Most people in Roman Britain made their livings from a mixture of subsistence farming and exchange of specialist goods (like salt or milling stones) with neighbours or more distant communities. This had been the case before the conquest, and would be for many years after it.
SUPPLYING THE ARMY
But the only possible means of meeting the supply requirements of the immense army in Britain was the development of a money economy. This was driven by military pay and long-distance trade.
Very little evidence of commerce survives in the archaeological record, except for pottery, which does not rot and could not be recycled. So for the most part, we have to imagine the foodstuffs, livestock, textiles and other perishable goods that would have formed the bulk of consignments.
HOME AND ABROAD
During the conquest period the Roman army imported samian ware and other fine pottery from Gaul, and made humbler coarsewares itself. Imports arrived via the province’s trading ports, such as London – which grew rapidly into one of the largest Roman cities north of the Alps.
By the AD 120s the army on Hadrian's Wall was using pottery produced by the industry of southern and midland Britain, as well as Gallic imports. British landowners and their workers, as well as economic migrants and merchants from overseas, had joined in the military supply chain.
Britain’s cities also consumed Roman-style pottery and other goods, and were centres through which goods could be distributed elsewhere. At Wroxeter in Shropshire, stock smashed into a gutter during a 2nd-century fire reveals that Gaulish samian ware was being sold alongside mixing bowls from the Mancetter-Hartshill industry of the west midlands.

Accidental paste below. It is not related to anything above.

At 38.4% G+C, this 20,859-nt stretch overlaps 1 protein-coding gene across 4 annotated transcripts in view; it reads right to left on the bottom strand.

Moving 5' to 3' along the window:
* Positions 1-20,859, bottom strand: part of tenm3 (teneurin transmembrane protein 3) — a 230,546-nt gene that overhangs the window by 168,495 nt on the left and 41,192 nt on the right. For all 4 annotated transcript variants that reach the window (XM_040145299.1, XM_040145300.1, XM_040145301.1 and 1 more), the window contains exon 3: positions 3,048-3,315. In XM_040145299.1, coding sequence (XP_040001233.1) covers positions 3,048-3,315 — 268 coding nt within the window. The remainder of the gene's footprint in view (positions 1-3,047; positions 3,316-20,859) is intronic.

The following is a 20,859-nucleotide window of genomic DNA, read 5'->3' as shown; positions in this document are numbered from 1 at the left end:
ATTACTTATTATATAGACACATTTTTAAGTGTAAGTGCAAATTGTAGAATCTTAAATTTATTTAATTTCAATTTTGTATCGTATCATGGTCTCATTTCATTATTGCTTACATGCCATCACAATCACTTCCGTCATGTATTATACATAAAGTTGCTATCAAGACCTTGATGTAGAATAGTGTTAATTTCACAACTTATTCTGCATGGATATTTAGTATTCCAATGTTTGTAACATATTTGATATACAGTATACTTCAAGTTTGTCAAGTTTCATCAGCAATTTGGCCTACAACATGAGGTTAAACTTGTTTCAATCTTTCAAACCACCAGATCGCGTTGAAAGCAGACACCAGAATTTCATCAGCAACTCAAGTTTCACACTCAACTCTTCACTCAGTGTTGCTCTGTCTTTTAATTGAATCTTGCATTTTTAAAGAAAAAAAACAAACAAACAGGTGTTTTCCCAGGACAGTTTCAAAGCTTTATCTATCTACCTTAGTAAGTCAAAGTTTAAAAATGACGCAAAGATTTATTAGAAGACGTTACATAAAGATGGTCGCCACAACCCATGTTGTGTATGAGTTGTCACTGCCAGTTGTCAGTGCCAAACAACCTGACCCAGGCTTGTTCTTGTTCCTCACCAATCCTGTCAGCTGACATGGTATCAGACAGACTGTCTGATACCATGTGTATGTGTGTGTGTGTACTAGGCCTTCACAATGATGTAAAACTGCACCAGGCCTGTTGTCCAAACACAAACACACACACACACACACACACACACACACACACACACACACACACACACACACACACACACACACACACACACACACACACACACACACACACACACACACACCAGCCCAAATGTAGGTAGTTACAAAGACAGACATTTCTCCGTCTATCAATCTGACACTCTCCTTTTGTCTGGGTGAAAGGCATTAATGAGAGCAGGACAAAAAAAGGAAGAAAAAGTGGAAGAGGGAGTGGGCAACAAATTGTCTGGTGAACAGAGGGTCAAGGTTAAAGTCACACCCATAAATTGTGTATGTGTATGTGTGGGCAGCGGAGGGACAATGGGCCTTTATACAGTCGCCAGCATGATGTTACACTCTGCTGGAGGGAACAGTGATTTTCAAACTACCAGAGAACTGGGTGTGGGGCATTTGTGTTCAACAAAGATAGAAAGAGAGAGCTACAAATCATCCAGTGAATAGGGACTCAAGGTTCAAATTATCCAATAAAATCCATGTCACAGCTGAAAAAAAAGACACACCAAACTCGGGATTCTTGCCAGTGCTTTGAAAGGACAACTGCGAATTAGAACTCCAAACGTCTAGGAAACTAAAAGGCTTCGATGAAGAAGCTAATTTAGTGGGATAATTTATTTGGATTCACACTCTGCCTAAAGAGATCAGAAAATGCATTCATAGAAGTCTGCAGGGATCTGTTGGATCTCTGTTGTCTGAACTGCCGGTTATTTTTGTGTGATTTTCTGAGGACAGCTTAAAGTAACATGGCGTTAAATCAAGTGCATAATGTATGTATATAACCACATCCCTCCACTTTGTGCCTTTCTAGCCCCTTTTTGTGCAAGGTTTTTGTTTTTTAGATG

There was a gradual shift away from imports from the Mediterranean and Gaul as the local economy grew. Army supply became more and more local, with few imports. A major pottery industry (Crambeck) was established in the north, close to Hadrian’s Wall, and there were large concentrations of potteries in the Nene Valley and Hampshire.
Whereas the army of the conquest had consumed vast quantities of olive oil, imported in amphorae from Spain, the 4th-century army subsisted almost entirely on local produce.
The growth of the economy of what was a peripheral frontier province was made strikingly clear by the growth of the so-called small towns, a network of settlements that did not have the same status or appearance as a city (or civitas capital).
These urban centres were like nothing in the pre-Roman Iron Age. They had sizeable populations performing well-developed industrial or commercial activities, most commonly ironworking, pottery and glass manufacture. They were places where agricultural products and services could be exchanged.
Some were more obviously agricultural in character: rural villages, essentially, of varying size. The small towns tended to be on the road networks (like Wall in Staffordshire), sometimes originating on the sites of former military bases.
By the 3rd and 4th centuries, small towns could often be found near villas. In these towns, villa owners and small-scale farmers could obtain specialist products (like tools) and services (such as a local vet).
Lowland Britain in the 4th century was agriculturally prosperous enough to export grain to the Continent. This prosperity lay behind the blossoming of villa building and decoration that occurred between AD 300 and 350.
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